Break them down then build them up to feel proud of who they are and show them their full potential. These days they have it too easy. They think they have the right to do as they please and there is no one to answer to.
We always need to look out for those kids who fall through the cracks, and that's where social workers need to be. It seems to me an awful lot of really abused kids are never found until it's too late.
Tougher times ahead
The president's latest plan to lower unemployment calls for more government spending, raising taxes on businesses and pushing regulation that will have us all paying more for energy. I look for tougher times ahead.
Kentuckians know about tough times. Our state has the sixth-highest poverty rate in the nation and unemployment stands at 9.5 percent.
That doesn't mean we don't work hard when we can, but our regional economy depends heavily on coal production, and the energy industry is now in the crosshairs of the administration and federal regulators.
The president and his allies in Congress want to raise taxes on oil and natural gas companies even though these businesses support millions of family-wage jobs.
And while it may have retrenched on some proposals to regulate air and water quality, the Environmental Protection Agency is moving ahead with major new policy rules for coal-fired power plants.
These operations generate nearly all the electricity used by Kentucky businesses and families. New regulation will not only make it more expensive to throw the light switch, it could threaten power reliability in some regions as well.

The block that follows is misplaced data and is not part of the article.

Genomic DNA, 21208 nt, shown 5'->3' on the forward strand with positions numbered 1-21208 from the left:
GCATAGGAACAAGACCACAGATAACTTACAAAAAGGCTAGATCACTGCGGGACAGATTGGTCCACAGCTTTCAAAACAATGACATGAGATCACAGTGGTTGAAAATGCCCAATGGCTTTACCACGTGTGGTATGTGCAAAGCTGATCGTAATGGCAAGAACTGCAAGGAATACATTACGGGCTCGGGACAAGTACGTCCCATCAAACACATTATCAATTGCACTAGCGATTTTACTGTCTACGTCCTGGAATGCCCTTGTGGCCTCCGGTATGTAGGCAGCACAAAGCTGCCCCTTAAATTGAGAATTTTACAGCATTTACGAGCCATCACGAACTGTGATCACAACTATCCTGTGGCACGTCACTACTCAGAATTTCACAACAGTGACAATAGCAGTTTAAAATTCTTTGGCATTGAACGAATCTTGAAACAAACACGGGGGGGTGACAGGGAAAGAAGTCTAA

Maybe state Sen. Brandon Smith, R-Hazard, has the right idea. He wants to designate Kentucky as a "sanctuary state" declared free of the EPA. As an option it's probably lacking no more in common sense than the government raising taxes on job-creating businesses and over-regulating U.S. industries into a standstill.
There them darn Republicans go lying again about being fiscal conservatives. They offered a plan that anticipates adding $4 trillion to the national debt over the next 10 years. Seems they cannot get over the ruinous habit of borrowing and spending.
Republican Social Darwinism, over the last 30 years, has accelerated the rich becoming richer while the middle class stagnates. Refusal to raise taxes on the wealthy means that the middle class is left paying the tab (class warfare?).
Average Americans already pay for roads, schools, universities and Social Security with their taxes. Apologists for the wealthy fail to mention that the wealthiest and large corporations enjoy millions and even billions of dollars in annual subsidies from our government and average citizens.
Fiscal health can be restored with two taxes. First would be a minimum alternative tax of 10 percent on all profitable corporations. If the working poor can pay taxes, why not profitable corporations?
Second would be a 10 percent dedicated surcharge tax on the income of the 10 percent of wealthiest citizens to pay down the national debt of $14 trillion to a manageable $2 trillion.
This would save over $600 billion per year currently being wasted on interest payments. It would also compel Congress to balance the budget immediately, as is already within their powers. All segments of society would take hits, but fiscal solvency would be restored and Social Security saved.
Who is recklessly gambling with the future prosperity and stability of America? The arrogant Republicans.
Allen T. Kelley